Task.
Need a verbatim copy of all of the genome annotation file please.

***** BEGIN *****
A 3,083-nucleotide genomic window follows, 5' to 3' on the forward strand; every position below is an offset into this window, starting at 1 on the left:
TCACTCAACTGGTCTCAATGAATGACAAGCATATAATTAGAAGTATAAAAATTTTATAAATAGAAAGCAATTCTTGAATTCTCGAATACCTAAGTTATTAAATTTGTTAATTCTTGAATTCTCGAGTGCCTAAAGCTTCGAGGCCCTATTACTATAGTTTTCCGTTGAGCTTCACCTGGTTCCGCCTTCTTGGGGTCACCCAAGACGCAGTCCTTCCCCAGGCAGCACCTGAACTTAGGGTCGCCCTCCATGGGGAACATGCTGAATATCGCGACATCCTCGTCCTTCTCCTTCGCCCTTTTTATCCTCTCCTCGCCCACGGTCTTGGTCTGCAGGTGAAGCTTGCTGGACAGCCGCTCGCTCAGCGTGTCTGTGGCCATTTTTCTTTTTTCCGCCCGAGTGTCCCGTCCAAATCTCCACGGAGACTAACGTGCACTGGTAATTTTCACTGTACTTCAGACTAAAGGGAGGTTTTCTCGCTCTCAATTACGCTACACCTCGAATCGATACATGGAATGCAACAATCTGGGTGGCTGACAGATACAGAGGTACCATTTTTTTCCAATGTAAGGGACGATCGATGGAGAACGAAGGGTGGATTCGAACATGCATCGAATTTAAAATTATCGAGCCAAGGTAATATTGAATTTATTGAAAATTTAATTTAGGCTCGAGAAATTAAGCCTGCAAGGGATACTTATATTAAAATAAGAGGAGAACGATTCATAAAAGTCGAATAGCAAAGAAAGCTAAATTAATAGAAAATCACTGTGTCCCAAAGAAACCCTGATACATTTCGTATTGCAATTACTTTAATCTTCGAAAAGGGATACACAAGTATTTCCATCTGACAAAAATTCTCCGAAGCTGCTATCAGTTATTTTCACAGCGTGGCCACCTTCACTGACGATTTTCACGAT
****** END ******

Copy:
A 3,083-nucleotide genomic window follows, 5' to 3' on the forward strand; every position below is an offset into this window, starting at 1 on the left:
TCACTCAACTGGTCTCAATGAATGACAAGCATATAATTAGAAGTATAAAAATTTTATAAATAGAAAGCAATTCTTGAATTCTCGAATACCTAAGTTATTAAATTTGTTAATTCTTGAATTCTCGAGTGCCTAAAGCTTCGAGGCCCTATTACTATAGTTTTCCGTTGAGCTTCACCTGGTTCCGCCTTCTTGGGGTCACCCAAGACGCAGTCCTTCCCCAGGCAGCACCTGAACTTAGGGTCGCCCTCCATGGGGAACATGCTGAATATCGCGACATCCTCGTCCTTCTCCTTCGCCCTTTTTATCCTCTCCTCGCCCACGGTCTTGGTCTGCAGGTGAAGCTTGCTGGACAGCCGCTCGCTCAGCGTGTCTGTGGCCATTTTTCTTTTTTCCGCCCGAGTGTCCCGTCCAAATCTCCACGGAGACTAACGTGCACTGGTAATTTTCACTGTACTTCAGACTAAAGGGAGGTTTTCTCGCTCTCAATTACGCTACACCTCGAATCGATACATGGAATGCAACAATCTGGGTGGCTGACAGATACAGAGGTACCATTTTTTTCCAATGTAAGGGACGATCGATGGAGAACGAAGGGTGGATTCGAACATGCATCGAATTTAAAATTATCGAGCCAAGGTAATATTGAATTTATTGAAAATTTAATTTAGGCTCGAGAAATTAAGCCTGCAAGGGATACTTATATTAAAATAAGAGGAGAACGATTCATAAAAGTCGAATAGCAAAGAAAGCTAAATTAATAGAAAATCACTGTGTCCCAAAGAAACCCTGATACATTTCGTATTGCAATTACTTTAATCTTCGAAAAGGGATACACAAGTATTTCCATCTGACAAAAATTCTCCGAAGCTGCTATCAGTTATTTTCACAGCGTGGCCACCTTCACTGACGATTTTCACGAT